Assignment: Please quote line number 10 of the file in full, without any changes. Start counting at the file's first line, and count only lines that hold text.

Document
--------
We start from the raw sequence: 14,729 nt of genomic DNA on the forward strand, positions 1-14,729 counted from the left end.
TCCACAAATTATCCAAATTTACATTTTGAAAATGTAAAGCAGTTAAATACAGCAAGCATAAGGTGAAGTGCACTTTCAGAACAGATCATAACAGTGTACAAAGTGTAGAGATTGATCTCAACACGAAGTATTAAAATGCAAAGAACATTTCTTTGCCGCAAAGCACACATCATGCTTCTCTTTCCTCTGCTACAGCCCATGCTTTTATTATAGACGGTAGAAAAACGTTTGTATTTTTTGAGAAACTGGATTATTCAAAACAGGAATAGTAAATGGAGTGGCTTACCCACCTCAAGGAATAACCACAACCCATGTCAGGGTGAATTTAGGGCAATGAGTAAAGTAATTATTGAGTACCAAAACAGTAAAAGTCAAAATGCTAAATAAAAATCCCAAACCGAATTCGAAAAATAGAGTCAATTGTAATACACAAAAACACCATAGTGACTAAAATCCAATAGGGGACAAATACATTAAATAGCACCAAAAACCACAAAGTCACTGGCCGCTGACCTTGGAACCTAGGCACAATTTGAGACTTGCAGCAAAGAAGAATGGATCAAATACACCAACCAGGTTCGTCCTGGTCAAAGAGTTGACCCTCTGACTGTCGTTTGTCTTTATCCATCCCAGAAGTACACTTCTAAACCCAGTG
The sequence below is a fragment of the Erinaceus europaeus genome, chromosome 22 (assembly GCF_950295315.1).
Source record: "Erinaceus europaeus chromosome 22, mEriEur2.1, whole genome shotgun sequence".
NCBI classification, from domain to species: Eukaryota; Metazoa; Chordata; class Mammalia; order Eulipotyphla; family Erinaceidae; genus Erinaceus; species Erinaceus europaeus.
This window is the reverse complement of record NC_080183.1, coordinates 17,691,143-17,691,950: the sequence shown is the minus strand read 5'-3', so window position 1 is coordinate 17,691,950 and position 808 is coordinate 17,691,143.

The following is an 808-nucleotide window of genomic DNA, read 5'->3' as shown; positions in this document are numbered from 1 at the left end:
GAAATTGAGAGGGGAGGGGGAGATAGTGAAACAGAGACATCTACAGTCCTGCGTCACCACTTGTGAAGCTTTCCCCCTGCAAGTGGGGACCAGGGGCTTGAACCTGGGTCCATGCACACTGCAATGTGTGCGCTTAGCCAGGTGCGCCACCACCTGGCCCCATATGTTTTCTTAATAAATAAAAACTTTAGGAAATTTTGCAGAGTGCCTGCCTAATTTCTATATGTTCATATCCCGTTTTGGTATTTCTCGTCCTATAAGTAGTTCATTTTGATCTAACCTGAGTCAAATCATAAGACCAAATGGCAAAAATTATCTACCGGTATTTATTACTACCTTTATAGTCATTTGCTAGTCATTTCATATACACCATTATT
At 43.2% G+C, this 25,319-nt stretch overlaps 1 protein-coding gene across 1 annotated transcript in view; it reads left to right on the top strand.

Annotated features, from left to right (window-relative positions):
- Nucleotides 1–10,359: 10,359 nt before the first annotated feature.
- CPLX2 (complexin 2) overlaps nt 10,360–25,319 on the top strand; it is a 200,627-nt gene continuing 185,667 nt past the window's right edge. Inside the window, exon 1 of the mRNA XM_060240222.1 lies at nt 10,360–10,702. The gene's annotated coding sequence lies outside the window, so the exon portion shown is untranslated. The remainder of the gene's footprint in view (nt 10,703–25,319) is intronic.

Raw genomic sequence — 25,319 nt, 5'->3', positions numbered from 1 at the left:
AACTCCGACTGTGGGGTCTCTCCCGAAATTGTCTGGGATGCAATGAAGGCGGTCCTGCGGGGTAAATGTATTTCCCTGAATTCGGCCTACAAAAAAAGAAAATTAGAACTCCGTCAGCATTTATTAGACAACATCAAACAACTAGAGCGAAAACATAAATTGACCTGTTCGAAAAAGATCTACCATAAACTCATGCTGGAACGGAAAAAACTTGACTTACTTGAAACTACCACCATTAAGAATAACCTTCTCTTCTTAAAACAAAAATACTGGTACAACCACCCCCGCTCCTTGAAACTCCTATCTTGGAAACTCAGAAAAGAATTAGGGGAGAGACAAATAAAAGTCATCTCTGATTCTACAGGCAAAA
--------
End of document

Annotated features, from left to right (window-relative positions):